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part_t8.jpg (1539 bytes)lthough the Spanish explorer Alvar Nunez Cabeza de Vaca passed through Texas in the sixteenth century, possibly in the vi-cinity of the present location of Mason County, it would take another two hundred years before the Spanish would make their influence felt in the Lomeria, or Hill Country. In the 1700’s several missions—Concepcion, San Jose, San Juan Capistrano and La Espada—were established in San Antonio . These missions soon became sanctuaries of the Lipan Apache, who were bitter enemies of the Comanche to the north.miranda.jpg (13819 bytes)

The Spanish during this period were increasingly concerned about incursions into Texas by the French, who were supplying arms to the Comanche. In an effort to expand control of what the Spanish considered their territory to the north, they sent expeditionary forces into the Hill Country in search of a suitable site for a mission which was expected to serve several purposes. Apart from establishing an outpost in this unknown frontier, it would be the primary mission for converting the Lipan Apache to Christianity. The mission, with its Apache warriors, would also be a buffer against Comanche attacks further south, particularly on the settlement in San Antonio.

The area had been know as the Apacheria; however, the Comanche were rapidly claiming it as their own. In June 1753 an expedition was sent in search of a location for the proposed mission. Led by Lieutenant Juan Galvan from the Presidio de San Antonio de Bejar, the regions around the Pedernales and Llano Rivers were explored with disappointing results. Finally, along the San Saba River they found what they had been seeking; fertile soil, timber and abundant water.

The cautious Spanish sent another expedition to confirm the recommendation of Galvan. That expedition returned with even more intriguing information. Their Indian guides spoke of the Cerro del Almagre, or Hill of Red Ochre. Suddenly rumors abounded in San Antonio regarding the potential for gold and silver mines in the region.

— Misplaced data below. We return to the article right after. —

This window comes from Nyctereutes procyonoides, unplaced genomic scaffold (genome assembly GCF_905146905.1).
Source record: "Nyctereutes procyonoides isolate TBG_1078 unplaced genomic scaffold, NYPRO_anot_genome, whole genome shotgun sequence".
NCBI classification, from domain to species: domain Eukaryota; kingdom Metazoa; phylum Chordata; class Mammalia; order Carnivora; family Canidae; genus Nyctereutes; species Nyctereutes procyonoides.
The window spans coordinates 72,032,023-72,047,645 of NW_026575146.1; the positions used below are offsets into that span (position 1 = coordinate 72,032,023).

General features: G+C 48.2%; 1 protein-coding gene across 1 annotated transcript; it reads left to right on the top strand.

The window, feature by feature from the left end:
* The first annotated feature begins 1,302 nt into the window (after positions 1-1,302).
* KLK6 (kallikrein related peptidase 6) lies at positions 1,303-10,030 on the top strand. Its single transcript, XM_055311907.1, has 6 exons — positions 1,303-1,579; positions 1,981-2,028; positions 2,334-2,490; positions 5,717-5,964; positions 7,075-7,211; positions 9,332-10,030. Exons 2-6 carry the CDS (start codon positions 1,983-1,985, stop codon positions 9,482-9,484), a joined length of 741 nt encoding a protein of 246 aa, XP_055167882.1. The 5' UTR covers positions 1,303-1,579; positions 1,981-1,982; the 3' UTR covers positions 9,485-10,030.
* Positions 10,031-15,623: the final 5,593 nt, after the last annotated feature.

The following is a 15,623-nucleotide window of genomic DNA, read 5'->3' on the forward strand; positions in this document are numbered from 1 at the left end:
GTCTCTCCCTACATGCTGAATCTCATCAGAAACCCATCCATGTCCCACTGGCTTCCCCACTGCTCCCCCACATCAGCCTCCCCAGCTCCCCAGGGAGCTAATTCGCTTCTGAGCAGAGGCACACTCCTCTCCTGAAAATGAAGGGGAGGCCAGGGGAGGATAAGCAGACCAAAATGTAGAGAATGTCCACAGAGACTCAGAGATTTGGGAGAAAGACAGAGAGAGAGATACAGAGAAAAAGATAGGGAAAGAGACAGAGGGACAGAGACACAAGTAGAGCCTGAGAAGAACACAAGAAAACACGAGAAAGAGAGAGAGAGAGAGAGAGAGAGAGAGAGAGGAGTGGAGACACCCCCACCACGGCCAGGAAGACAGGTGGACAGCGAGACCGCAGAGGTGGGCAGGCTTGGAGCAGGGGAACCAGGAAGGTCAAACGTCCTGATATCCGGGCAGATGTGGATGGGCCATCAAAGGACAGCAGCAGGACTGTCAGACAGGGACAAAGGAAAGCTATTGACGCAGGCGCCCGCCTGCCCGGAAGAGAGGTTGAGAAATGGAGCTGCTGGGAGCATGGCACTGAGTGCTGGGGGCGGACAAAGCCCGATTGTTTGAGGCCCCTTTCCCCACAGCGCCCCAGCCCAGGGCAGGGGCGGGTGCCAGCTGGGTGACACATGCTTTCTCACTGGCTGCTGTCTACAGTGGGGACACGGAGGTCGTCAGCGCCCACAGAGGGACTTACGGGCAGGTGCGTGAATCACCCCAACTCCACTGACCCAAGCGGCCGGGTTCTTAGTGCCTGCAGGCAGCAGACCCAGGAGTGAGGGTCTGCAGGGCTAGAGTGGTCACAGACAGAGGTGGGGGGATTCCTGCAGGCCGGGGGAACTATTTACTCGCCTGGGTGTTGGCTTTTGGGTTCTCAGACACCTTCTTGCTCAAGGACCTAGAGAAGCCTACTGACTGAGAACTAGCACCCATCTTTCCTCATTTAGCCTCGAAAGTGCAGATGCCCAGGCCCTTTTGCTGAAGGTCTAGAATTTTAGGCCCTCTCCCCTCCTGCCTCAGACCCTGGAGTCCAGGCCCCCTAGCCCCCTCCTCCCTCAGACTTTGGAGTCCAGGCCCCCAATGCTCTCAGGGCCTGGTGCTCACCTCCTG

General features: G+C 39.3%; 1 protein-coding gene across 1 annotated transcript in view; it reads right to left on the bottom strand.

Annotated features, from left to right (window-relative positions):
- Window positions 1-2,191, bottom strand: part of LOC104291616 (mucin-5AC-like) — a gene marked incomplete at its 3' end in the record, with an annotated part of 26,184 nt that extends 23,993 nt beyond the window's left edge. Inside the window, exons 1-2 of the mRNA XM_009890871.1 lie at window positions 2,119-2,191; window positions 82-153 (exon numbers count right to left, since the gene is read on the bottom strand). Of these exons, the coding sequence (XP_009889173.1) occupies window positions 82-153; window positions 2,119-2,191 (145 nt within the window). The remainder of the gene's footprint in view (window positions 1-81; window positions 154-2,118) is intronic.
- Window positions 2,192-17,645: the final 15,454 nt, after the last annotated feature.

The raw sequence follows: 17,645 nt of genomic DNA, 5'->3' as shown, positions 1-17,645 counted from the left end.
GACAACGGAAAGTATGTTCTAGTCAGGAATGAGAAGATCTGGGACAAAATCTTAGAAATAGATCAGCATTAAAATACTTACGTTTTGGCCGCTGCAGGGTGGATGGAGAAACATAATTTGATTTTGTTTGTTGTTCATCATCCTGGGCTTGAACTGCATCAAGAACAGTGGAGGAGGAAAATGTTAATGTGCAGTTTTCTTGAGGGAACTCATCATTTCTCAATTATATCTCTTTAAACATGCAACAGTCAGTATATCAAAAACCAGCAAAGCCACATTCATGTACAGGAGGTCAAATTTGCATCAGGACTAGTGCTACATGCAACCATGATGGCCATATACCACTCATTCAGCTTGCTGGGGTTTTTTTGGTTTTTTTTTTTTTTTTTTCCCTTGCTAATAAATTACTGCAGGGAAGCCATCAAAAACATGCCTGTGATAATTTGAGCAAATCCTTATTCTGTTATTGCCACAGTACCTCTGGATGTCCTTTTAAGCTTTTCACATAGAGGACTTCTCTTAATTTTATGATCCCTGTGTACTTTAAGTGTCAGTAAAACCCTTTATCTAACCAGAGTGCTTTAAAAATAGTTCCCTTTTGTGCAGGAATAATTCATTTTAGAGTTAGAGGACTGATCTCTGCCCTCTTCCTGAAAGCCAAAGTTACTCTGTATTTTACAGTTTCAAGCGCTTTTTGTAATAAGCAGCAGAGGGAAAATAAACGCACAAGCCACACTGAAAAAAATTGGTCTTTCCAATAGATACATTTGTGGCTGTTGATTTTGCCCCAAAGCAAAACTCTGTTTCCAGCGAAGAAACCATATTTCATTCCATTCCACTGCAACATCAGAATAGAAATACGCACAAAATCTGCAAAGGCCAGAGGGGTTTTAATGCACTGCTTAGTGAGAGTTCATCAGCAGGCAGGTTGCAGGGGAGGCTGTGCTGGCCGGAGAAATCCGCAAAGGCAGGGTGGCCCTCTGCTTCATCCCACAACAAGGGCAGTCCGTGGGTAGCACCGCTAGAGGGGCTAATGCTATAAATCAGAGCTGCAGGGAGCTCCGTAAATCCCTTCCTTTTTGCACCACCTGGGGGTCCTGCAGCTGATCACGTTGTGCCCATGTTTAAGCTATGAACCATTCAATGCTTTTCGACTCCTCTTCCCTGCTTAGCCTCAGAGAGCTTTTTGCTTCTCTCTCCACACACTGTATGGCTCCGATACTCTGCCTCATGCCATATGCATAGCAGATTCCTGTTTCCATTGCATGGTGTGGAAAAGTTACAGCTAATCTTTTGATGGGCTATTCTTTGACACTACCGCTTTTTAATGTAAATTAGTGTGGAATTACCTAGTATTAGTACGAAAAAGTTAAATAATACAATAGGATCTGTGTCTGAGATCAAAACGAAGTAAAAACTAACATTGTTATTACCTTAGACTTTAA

Inspired by rumor, ten men with Lipan guides sought to locate the fabled Cerro del Almagre and their fortunes. But fortune turned against them when their guides deserted the expedition to join other Apache on an assault against the Comanche. The Apache were to rendezvous at a landmark called La Rodilla, or The Knee. In Enchanted Rock Country, Robert S. Weddle (1979), states: "in the account of the episode, however, occurs the only mention yet found in Spanish documents of a landmark that might be interpreted to mean Enchanted Rock…’The Knee’…seems a fair description of the prominent feature."

On February 17, 1756, under orders from the governor of Texas, Jacinto de Barrios y Jauregui, Bernardo de Miranda y Flores departed San Antonio with twenty-three men with instructions to locate Cerro del Almagre. Eight days later, having endured torrential rains, flooded rivers, and rocky terrain, they arrived at the Almagre. Camping on Honey Creek, the expedition discovered a red ochre hill on Riley Mountain near the present-day Llano. Within the hill Miranda claimed to have found a tremendous stratum of silver-bearing ore.

"The mines which are in the Cerro del Almagre," Miranda reported, "are so numerous that I guarantee to give every settler in the province of Texas a full claim…The principal vein is more than two varas in width and in its westward lead appears to be of immeasurable thickness... I commanded that the work be continued on the cave of almagre, to which I gave the name and commanded that it be called San Jose del Alcazar. I also commanded that on the following day six soldiers be furnished to explore for a long distance off to the west, as it was not feasible to continue the march to examine the other places, because most of the soldiers were now nearly on foot with the horses tired and footsore, and of those who accompanied me there was no one who was able to serve as a guide to discover the other Almagre Grande...

"Leaving [the camp of San Miguel] toward the west, there are mineral veins again, although they are much scarcer than at San Joseph del Alcazar. I saw these for most to the ten leagues that I traveled until sighting the high hill they call Santiago."

Roderick Patten suggests in his article "Miranda’s Inspection of Los Almagres: His Journal, Report and Petition," (1970) that Cerro de Santiago could well have been Enchanted Rock. Indeed its name comes as close in spirit to describing Enchanted Rock as La Rodilla does in describing its appearance.